Accessory mineral thermometry and thermodynamic modelling are fundamental tools for constraining petrogenetic models of granite magmatism. U–Pb geochronology on zircon and monazite from S-type granites emplaced within a semi-continuous, whole-crust section in the Georgetown Inlier (GTI), NE Australia, indicates synchronous crystallisation at 1550 Ma. Zircon saturation temperature (Tzr) and titanium-in-zircon thermometry (T(Ti–zr)) estimate magma temperatures of ~ 795 ± 41 °C (Tzr) and ~ 845 ± 46 °C (T(Ti-zr)) in the deep crust, ~ 735 ± 30 °C (Tzr) and ~ 785 ± 30 °C (T(Ti-zr)) in the middle crust, and ~ 796 ± 45 °C (Tzr) and ~ 850 ± 40 °C (T(Ti-zr)) in the upper crust. The differing averages reflect ambient temperature conditions (Tzr) within the magma chamber, whereas the higher T(Ti-zr) values represent peak conditions of hotter melt injections. Assuming thermal equilibrium through the crust and adiabatic ascent, shallower magmas contained 4 wt% H2O, whereas deeper melts contained 7 wt% H2O. Using these H2O contents, monazite saturation temperature (Tmz) estimates agree with Tzr values. Thermodynamic modelling indicates that plagioclase, garnet and biotite were restitic phases, and that compositional variation in the GTI suites resulted from entrainment of these minerals in silicic (74–76 wt% SiO2) melts. At inferred emplacement P–T conditions of 5 kbar and 730 °C, additional H2O is required to produce sufficient melt with compositions similar to the GTI granites. Drier and hotter magmas required additional heat to raise adiabatically to upper-crustal levels. S-type granites are low-T mushes of melt and residual phases that stall and equilibrate in the middle crust, suggesting that discussions on the unreliability of zircon-based thermometers should be modulated.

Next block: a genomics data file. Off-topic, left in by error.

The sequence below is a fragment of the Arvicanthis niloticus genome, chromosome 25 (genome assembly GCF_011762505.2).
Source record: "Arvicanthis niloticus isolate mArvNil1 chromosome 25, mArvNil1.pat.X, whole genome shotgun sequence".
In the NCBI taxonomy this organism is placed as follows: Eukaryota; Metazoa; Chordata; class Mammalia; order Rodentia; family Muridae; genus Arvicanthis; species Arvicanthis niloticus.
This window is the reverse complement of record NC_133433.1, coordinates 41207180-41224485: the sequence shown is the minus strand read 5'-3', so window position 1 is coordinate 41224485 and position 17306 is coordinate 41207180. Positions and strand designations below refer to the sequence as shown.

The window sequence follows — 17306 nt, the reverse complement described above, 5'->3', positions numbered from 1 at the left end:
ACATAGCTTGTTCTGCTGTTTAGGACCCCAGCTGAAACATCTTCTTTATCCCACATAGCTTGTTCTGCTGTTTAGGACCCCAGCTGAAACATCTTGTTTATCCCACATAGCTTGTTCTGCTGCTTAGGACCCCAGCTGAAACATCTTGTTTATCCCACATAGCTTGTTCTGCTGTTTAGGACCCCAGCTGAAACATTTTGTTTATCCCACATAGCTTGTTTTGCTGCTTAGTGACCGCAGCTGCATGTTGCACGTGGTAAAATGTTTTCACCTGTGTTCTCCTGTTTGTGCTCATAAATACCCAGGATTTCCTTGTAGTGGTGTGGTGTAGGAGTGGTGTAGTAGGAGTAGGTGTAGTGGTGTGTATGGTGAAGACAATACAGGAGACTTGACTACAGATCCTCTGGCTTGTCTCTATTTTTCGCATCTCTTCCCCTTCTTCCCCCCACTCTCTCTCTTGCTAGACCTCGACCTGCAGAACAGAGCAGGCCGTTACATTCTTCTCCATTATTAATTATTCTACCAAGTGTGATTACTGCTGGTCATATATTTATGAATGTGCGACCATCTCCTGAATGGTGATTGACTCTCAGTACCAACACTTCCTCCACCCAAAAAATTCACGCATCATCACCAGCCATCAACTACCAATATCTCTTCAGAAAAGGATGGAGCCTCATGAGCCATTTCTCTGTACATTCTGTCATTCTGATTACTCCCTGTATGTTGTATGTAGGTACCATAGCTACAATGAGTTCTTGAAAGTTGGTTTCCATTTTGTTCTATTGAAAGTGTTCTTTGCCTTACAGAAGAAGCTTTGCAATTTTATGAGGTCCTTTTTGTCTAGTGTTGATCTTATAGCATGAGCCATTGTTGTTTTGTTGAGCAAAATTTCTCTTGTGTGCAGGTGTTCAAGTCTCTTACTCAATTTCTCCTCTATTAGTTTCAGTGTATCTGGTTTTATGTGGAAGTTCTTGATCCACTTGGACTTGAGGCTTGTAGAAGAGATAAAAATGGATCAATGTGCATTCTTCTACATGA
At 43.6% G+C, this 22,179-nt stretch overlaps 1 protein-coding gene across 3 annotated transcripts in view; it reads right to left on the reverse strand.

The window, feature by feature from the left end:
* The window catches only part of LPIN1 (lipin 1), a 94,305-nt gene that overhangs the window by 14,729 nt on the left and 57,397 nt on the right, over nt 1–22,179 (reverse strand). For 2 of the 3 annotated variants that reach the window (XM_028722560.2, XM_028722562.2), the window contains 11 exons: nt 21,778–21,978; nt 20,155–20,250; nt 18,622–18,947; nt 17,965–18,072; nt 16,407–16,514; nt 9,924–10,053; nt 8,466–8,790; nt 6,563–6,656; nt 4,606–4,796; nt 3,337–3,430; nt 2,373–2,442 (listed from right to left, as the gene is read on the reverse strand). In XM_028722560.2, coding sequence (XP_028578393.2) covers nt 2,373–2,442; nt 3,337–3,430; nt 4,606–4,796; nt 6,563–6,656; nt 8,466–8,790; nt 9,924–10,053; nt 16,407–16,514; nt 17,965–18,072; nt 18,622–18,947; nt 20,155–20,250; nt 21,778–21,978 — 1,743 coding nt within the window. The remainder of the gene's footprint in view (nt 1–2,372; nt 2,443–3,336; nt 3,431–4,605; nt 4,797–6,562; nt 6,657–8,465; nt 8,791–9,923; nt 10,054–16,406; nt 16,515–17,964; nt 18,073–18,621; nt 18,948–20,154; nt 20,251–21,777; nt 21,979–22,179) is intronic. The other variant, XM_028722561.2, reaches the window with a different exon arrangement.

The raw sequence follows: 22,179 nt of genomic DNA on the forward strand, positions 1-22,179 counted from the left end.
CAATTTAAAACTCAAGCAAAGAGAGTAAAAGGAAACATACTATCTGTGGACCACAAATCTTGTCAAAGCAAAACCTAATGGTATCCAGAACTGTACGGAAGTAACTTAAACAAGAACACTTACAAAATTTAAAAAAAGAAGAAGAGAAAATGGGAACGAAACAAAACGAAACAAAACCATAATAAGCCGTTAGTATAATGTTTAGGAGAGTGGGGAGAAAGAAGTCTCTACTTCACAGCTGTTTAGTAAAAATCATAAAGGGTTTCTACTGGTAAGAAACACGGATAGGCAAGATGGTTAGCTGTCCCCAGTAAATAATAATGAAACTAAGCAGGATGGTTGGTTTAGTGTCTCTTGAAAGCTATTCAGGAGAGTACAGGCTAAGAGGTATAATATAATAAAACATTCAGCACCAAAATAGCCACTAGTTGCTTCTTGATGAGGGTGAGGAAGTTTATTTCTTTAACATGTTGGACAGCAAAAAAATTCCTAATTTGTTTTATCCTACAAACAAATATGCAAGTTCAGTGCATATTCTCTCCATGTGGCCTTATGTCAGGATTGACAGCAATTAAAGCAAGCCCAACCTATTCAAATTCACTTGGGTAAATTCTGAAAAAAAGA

- Complete crustal section
- Granitic melts
- Phase equilibria diagrams
- Water content
- Zircon and monazite thermometry